Fit Facts: Run Strong

Photo by Tim Tadder


In recent years, women have been experiencing more orthopedic injuries than ever. In a report from the American Academy of Orthopaedic Surgeons, Dr. Kim Templeton attributes this increase to two factors: Most athletic shoes for women are scaled-down versions of men's shoes and do not accommodate a woman's narrower heel and wider forefoot, which may contribute to more injuries; and women generally have stronger quadriceps than hamstrings, which can cause a higher incidence of injuries to the knee's anterior cruciate ligament (ACL).

To reduce your risk, shop for shoes designed specifically for women by brands such as Avia and Ryk?. Also, include hamstring-strengthening exercises in your training routine to avoid muscle imbalances.


Runners put repetitive strain on the plantar fascia ligament that runs along the bottom of the foot, connecting the heel to the toes. Common for women, this ligament can become inflamed, known as plantar fasciitis, and cause severe foot pain. Sufferers may benefit from numerous treatment plans including flexibility exercises (like the calf and heel stretch below), massage, cortisone injections or even electrical therapy.

The good news: Approximately 90 percent of patients get better with physical therapy and non-surgical techniques within nine months, says Dr. Steven Ross, clinical professor in the Department of Orthopedic surgery at the University of California, Irvine.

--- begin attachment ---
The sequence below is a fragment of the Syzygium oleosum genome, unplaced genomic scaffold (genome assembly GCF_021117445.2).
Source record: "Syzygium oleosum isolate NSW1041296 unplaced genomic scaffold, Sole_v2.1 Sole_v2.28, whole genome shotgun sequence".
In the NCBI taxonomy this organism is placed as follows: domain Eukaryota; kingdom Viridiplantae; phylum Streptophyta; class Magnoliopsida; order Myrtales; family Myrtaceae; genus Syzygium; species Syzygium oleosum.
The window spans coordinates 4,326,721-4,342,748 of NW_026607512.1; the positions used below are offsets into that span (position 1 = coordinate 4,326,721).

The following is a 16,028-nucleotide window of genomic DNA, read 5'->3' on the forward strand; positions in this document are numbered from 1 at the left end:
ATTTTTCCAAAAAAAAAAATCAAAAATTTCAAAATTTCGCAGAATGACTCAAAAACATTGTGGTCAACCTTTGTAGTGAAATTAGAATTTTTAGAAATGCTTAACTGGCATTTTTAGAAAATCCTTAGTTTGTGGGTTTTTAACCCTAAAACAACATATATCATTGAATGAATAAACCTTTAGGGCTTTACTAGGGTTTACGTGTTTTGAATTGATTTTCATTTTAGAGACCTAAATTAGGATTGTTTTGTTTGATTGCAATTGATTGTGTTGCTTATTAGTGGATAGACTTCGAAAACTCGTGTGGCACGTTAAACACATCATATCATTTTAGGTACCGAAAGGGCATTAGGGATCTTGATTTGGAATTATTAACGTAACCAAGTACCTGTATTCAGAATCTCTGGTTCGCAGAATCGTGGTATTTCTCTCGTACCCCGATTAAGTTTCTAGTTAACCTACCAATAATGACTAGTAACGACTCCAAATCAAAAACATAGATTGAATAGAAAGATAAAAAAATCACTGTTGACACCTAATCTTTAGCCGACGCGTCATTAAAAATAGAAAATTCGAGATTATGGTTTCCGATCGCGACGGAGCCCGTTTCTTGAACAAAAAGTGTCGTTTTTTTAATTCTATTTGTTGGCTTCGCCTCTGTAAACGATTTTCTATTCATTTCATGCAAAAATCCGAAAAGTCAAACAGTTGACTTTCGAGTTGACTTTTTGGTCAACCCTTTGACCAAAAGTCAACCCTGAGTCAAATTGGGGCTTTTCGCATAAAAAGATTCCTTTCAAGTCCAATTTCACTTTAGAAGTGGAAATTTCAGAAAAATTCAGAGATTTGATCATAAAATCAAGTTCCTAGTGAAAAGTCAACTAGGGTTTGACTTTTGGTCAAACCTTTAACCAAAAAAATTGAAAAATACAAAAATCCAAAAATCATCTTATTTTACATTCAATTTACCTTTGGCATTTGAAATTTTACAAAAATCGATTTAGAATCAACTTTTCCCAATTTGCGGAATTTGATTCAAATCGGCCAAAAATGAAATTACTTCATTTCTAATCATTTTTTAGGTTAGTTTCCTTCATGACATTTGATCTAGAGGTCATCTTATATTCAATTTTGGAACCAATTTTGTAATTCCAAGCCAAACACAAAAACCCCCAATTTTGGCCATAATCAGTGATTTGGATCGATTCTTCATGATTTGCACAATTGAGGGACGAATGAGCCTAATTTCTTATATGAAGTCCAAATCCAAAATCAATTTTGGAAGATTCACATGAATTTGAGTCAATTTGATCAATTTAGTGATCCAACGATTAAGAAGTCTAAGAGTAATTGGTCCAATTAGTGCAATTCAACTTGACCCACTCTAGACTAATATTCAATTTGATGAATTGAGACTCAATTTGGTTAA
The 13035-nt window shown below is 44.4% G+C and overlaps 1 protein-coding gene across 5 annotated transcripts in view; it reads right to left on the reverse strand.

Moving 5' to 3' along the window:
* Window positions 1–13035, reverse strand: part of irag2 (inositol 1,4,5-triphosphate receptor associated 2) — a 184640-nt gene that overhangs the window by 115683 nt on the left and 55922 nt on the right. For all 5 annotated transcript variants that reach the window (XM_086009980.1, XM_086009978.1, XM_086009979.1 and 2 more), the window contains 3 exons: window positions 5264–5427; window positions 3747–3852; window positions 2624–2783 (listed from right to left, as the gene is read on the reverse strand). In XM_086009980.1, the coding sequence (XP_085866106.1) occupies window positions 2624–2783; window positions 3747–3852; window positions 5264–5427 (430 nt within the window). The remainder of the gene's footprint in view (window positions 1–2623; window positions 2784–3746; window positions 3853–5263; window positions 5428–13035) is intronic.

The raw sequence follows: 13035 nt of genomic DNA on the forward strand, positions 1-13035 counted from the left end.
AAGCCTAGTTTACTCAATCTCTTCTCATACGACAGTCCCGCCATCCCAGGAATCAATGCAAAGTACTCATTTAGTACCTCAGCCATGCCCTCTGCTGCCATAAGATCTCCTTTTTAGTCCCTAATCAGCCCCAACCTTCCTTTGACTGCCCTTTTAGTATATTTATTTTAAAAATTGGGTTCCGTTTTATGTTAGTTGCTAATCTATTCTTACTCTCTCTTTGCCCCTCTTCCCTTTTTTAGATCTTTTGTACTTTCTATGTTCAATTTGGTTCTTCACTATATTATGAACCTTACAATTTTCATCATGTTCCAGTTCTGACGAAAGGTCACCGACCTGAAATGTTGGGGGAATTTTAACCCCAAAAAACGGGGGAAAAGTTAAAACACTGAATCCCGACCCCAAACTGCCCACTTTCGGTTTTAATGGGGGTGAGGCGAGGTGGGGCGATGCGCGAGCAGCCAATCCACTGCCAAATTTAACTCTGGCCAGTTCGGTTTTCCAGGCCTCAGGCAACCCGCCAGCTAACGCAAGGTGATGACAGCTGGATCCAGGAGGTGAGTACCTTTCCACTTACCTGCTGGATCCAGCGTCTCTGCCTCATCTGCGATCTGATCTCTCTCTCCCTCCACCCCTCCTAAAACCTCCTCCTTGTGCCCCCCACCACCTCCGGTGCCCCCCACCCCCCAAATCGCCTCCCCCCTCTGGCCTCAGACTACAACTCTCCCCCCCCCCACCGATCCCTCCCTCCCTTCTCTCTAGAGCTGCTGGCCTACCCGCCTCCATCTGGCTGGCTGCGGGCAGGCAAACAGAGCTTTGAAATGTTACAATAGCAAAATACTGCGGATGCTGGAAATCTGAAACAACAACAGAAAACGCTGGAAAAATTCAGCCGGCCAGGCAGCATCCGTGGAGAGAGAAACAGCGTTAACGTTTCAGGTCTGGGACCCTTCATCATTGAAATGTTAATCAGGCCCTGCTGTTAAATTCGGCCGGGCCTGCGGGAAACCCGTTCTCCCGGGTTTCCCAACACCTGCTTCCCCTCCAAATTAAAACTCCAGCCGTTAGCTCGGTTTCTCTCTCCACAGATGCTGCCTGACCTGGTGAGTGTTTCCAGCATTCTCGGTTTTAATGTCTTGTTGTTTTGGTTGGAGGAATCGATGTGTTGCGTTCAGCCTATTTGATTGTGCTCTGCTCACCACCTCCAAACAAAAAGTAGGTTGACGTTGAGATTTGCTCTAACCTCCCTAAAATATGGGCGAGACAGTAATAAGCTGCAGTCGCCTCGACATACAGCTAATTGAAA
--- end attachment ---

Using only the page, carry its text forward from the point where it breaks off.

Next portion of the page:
Until now, researchers had no evidence the elusive "runner's high," the sense of euphoria many athletes report after exercise, actually existed. But, as reported in a recent issue of the Cerebral Cortex journal, German researchers have finally proven the phenomenon isn't just running lore.

Using high-tech brain imaging scans, the neuroscientists took images of 10 runners' brains before and after a two-hour run. What they found: Endorphins flooded the brain during exercise and gathered around areas of the brain responsible for feel-good moods and emotion--hence the blissful high.


Taking a 15-minute ice bath after a particularly hard workout or race can speed muscle recovery and reduce swelling and soreness, reports a new study published in the European Journal of Applied Physiology.


Calf & Heel Stretch
Stand in a lunge position facing a wall, with your front knee bent and back knee straight. Keep both heels on the ground as you lean forward and place your forearms on the wall. Hold for 10 seconds, and then switch sides. Repeat 10 to 20 times as necessary if your heels or calves are sore.

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